Distributed May 9, 2003
News Service Contact: Mary Jo Curtis
John Carter Brown Library Medal awarded to José Amor y Vázquez
José Amor y Vásquez, professor emeritus of Hispanic studies, has received the John Carter Brown Library medal for his service as an advisor, author, editor, translator and long-time supporter of the library. The medal was presented during a ceremony on Friday, May 9, 2003, at the library.
PROVIDENCE, R.I. — José Amor y Vásquez, professor emeritus of Hispanic studies, has received the John Carter Brown Library medal for his service as an advisor, author, editor, translator and long-time supporter of the library. The medal was presented during a ceremony on Friday, May 9, 2003.
The Board of Governors of the library established the medal in 1995 in anticipation of the 150th anniversary of the founding of the John Carter Brown collection in 1846. The board awards the medal on an occasional basis to recognize distinguished service to the library or to one of the fields represented in its collection.
“No single person has been more helpfully and continuously engaged with the JCB in more varied ways for a longer period of time than Professor Amor,” said T. Kimball Brooker, who presented the medal to Amor on behalf of the Board of Governors during Friday’s ceremony at the library. “He is an advisor, an author, an editor, a translator, a host to numerous visitors, a liaison to Brown faculty, a volunteer, a donor and virtually a member of the staff.”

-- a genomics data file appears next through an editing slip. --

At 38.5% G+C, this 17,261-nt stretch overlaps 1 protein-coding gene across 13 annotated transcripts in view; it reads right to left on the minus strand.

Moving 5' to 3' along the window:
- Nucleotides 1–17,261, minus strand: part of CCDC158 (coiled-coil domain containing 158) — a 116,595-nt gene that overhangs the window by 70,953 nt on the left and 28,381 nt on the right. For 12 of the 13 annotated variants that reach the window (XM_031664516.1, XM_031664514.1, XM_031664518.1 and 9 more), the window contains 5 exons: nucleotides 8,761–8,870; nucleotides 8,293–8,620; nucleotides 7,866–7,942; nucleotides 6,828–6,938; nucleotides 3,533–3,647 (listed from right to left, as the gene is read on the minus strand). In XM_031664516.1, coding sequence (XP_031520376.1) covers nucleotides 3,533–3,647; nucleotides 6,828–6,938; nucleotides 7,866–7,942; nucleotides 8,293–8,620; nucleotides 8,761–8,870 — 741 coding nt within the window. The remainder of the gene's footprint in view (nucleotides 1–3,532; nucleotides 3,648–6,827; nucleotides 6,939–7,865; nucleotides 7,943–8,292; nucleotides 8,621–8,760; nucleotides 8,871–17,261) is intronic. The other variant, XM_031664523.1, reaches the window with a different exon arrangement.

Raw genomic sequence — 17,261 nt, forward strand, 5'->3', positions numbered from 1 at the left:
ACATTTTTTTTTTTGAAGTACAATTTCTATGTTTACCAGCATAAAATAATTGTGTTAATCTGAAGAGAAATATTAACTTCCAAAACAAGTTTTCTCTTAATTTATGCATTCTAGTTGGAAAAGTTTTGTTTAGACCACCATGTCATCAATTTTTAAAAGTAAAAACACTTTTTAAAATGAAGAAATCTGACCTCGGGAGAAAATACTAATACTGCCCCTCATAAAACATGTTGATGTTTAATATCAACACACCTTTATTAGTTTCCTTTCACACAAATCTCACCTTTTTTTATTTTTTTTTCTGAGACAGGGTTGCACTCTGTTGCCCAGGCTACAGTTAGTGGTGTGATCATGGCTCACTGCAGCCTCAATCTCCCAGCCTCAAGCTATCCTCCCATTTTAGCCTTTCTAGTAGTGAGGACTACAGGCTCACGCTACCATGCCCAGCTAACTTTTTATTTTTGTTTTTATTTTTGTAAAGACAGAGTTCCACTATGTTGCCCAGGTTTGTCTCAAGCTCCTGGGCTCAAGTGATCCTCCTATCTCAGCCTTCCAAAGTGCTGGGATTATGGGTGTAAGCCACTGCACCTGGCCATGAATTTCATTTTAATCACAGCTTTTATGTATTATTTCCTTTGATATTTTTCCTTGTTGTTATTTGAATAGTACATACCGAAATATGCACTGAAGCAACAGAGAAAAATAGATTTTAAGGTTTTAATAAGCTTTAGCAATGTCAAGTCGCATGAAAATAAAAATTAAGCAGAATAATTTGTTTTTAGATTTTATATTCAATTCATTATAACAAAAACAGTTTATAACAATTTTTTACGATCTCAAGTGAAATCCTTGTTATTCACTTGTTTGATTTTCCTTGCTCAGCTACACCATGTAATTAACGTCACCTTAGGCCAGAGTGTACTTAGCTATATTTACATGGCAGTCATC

Amor is a scholar with a lengthy record of contributions to the field of colonial Latin American studies. He began his education in Spain, where he was born, and later continued in Cuba; he received his Ph.D. from Brown in 1957 and has been associated with the University for more than 50 years. Amor is one of the founders of Brown’s Center for Latin American Studies, and he is the author or editor of several books, including El Tapaboca, which was published by the John Carter Brown Library in 2000.
Amor has been a member of the Brown University Faculty Liaison Committee to the John Carter Brown Library since the panel was created in 1982; he has been its chairman since 1995 and, as such, sits as an ex officio member of the Board of Governors. Several years ago he established the endowed José Amor y Vázquez Fund, designating it “for programs and projects at the library relating to Spanish and Spanish-American subjects, including fellowships, lectures, acquisitions, publications and cataloguing.”
“In the past 18 years, most John Carter Brown Library publications that contain any material related to Spanish culture have been vetted by Professor Amor,” said Norman Fiering, the director of the library.
The medal presented to Amor was crafted in bronze and sculpted by Rhode Island artist Alba Corrado. It had been awarded only twice: in 1996 to the late British historian David Beers Quinn and in 1999 to Felipe Fernández-Armesto, an historian in Britain.
The John Carter Brown Library is an independently administered and funded center for advanced research in history and the humanities, located at Brown University since 1901. The library houses one of the world’s outstanding collections of books, maps and manuscripts relating to the colonial period of the Americas from 1492 to ca. 1825.